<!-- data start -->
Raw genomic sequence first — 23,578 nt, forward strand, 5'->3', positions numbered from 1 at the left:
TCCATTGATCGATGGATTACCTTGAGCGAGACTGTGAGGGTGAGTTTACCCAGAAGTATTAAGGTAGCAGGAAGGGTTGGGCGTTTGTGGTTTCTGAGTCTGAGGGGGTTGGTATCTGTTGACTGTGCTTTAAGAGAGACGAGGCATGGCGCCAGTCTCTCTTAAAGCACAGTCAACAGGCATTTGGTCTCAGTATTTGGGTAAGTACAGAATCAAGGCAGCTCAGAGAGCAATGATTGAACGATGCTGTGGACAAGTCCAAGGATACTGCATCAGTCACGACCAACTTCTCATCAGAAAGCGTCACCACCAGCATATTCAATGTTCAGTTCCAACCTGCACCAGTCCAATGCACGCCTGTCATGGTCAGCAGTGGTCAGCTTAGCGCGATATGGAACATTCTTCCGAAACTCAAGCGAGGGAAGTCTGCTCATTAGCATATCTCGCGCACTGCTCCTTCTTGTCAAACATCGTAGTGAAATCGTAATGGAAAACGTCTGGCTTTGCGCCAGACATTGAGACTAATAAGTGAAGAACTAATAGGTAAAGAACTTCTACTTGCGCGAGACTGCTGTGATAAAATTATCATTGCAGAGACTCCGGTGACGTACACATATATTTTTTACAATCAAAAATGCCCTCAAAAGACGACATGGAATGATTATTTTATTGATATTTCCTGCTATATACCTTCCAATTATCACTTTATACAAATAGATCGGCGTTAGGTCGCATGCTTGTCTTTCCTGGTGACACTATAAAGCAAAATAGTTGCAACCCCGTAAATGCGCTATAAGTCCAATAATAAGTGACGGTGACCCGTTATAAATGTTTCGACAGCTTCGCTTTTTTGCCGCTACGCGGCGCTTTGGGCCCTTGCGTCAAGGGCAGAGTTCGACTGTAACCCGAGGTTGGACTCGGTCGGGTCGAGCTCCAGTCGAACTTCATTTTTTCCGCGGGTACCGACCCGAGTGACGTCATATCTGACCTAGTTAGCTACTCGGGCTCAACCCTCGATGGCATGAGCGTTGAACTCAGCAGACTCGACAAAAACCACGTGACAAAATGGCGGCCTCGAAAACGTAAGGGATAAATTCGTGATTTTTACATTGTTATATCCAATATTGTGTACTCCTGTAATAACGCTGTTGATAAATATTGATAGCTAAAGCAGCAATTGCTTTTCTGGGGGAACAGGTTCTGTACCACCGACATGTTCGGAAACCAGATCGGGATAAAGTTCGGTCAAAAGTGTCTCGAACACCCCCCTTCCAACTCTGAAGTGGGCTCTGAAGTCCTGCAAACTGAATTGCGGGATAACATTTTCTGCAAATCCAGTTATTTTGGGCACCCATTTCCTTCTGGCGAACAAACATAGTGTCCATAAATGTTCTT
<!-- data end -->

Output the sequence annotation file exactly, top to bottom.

Raw genomic sequence first — 23,578 nt, forward strand, 5'->3', positions numbered from 1 at the left:
TCCATTGATCGATGGATTACCTTGAGCGAGACTGTGAGGGTGAGTTTACCCAGAAGTATTAAGGTAGCAGGAAGGGTTGGGCGTTTGTGGTTTCTGAGTCTGAGGGGGTTGGTATCTGTTGACTGTGCTTTAAGAGAGACGAGGCATGGCGCCAGTCTCTCTTAAAGCACAGTCAACAGGCATTTGGTCTCAGTATTTGGGTAAGTACAGAATCAAGGCAGCTCAGAGAGCAATGATTGAACGATGCTGTGGACAAGTCCAAGGATACTGCATCAGTCACGACCAACTTCTCATCAGAAAGCGTCACCACCAGCATATTCAATGTTCAGTTCCAACCTGCACCAGTCCAATGCACGCCTGTCATGGTCAGCAGTGGTCAGCTTAGCGCGATATGGAACATTCTTCCGAAACTCAAGCGAGGGAAGTCTGCTCATTAGCATATCTCGCGCACTGCTCCTTCTTGTCAAACATCGTAGTGAAATCGTAATGGAAAACGTCTGGCTTTGCGCCAGACATTGAGACTAATAAGTGAAGAACTAATAGGTAAAGAACTTCTACTTGCGCGAGACTGCTGTGATAAAATTATCATTGCAGAGACTCCGGTGACGTACACATATATTTTTTACAATCAAAAATGCCCTCAAAAGACGACATGGAATGATTATTTTATTGATATTTCCTGCTATATACCTTCCAATTATCACTTTATACAAATAGATCGGCGTTAGGTCGCATGCTTGTCTTTCCTGGTGACACTATAAAGCAAAATAGTTGCAACCCCGTAAATGCGCTATAAGTCCAATAATAAGTGACGGTGACCCGTTATAAATGTTTCGACAGCTTCGCTTTTTTGCCGCTACGCGGCGCTTTGGGCCCTTGCGTCAAGGGCAGAGTTCGACTGTAACCCGAGGTTGGACTCGGTCGGGTCGAGCTCCAGTCGAACTTCATTTTTTCCGCGGGTACCGACCCGAGTGACGTCATATCTGACCTAGTTAGCTACTCGGGCTCAACCCTCGATGGCATGAGCGTTGAACTCAGCAGACTCGACAAAAACCACGTGACAAAATGGCGGCCTCGAAAACGTAAGGGATAAATTCGTGATTTTTACATTGTTATATCCAATATTGTGTACTCCTGTAATAACGCTGTTGATAAATATTGATAGCTAAAGCAGCAATTGCTTTTCTGGGGGAACAGGTTCTGTACCACCGACATGTTCGGAAACCAGATCGGGATAAAGTTCGGTCAAAAGTGTCTCGAACACCCCCCTTCCAACTCTGAAGTGGGCTCTGAAGTCCTGCAAACTGAATTGCGGGATAACATTTTCTGCAAATCCAGTTATTTTGGGCACCCATTTCCTTCTGGCGAACAAACATAGTGTCCATAAATGTTCTT